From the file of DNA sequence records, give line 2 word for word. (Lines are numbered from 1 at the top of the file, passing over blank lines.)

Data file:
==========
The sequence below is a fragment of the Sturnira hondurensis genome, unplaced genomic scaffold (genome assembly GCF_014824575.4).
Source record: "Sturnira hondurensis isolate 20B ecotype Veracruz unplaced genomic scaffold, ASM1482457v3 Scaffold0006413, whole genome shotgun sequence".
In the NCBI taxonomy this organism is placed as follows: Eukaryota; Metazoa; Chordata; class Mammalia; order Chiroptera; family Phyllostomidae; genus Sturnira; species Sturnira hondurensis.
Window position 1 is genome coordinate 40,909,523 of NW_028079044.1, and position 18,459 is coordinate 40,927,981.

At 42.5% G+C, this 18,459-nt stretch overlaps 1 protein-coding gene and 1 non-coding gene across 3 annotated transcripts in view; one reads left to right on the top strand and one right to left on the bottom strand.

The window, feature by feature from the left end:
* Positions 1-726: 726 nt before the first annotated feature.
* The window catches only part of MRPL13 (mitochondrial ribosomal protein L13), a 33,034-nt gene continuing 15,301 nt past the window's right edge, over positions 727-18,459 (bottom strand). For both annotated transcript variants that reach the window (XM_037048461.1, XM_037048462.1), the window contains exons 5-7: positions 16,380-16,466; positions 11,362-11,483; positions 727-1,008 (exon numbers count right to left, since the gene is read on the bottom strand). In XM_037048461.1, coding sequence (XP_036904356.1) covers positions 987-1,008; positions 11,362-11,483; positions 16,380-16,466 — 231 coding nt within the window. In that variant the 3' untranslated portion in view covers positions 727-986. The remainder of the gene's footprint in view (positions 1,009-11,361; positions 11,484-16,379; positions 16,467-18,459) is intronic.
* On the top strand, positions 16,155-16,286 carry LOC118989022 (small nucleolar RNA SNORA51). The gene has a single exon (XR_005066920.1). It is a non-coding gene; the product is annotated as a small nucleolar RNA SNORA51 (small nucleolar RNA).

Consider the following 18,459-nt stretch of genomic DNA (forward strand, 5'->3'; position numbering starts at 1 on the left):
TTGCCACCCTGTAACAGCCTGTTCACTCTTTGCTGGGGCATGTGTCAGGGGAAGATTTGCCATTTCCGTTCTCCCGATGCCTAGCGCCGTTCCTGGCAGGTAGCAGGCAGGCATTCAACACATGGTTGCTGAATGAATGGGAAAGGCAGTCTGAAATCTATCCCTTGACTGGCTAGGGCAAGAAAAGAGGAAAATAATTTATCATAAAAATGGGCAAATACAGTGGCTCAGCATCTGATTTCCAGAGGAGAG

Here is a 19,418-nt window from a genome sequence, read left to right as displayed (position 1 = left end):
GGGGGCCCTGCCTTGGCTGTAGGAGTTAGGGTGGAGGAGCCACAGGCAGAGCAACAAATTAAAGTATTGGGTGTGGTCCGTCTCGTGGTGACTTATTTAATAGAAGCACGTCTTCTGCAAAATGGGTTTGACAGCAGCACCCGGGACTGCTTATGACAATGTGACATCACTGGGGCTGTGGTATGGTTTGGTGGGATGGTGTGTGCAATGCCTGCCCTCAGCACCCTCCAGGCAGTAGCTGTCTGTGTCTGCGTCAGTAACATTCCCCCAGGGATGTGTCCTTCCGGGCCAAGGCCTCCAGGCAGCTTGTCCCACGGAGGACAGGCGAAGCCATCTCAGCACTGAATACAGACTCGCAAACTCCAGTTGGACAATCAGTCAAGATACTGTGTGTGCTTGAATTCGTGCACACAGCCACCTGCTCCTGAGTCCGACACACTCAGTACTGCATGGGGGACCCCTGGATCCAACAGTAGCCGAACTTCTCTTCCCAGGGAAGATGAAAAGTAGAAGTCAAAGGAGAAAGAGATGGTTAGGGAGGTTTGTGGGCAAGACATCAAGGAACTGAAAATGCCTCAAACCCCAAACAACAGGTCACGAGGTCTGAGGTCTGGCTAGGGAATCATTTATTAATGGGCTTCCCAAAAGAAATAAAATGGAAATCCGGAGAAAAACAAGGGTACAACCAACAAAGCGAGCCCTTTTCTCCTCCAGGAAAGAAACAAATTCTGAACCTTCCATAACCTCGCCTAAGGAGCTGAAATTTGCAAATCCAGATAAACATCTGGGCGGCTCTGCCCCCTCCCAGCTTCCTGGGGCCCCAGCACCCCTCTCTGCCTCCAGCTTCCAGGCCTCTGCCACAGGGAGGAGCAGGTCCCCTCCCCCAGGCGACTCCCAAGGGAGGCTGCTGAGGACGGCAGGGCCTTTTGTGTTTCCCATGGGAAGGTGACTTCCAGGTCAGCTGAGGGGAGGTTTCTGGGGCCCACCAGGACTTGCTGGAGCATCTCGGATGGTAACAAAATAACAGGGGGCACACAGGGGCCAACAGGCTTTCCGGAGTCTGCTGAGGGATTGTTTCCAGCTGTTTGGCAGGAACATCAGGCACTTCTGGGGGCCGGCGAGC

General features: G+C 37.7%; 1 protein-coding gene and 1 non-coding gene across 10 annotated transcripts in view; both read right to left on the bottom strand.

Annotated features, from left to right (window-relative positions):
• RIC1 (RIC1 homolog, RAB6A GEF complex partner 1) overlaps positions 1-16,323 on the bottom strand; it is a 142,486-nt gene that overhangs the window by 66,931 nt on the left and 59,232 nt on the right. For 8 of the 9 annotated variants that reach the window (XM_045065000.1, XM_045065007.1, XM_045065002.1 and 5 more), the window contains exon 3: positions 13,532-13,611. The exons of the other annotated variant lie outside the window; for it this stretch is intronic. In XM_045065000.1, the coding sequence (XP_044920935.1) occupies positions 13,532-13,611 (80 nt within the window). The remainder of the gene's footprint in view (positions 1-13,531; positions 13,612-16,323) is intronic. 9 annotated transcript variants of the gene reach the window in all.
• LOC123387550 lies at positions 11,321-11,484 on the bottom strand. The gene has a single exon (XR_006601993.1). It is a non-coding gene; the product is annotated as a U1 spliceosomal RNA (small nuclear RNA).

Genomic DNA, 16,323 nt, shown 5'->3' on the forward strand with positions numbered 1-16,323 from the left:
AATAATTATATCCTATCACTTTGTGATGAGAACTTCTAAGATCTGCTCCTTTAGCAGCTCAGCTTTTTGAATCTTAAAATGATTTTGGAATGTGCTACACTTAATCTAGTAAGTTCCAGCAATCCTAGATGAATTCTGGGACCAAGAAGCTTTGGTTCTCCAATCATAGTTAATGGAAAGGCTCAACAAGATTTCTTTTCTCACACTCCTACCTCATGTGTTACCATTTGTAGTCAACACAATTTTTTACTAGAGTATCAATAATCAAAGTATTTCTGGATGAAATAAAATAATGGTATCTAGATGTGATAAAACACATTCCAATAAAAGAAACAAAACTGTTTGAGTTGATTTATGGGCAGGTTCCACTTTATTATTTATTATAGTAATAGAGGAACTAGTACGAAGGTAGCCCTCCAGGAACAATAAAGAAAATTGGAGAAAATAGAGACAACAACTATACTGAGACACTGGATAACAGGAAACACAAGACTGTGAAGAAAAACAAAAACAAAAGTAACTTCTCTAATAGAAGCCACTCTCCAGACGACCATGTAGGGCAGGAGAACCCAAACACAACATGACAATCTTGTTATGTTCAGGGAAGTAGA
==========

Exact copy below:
Source record: "Sturnira hondurensis isolate 20B ecotype Veracruz unplaced genomic scaffold, ASM1482457v3 Scaffold0006413, whole genome shotgun sequence".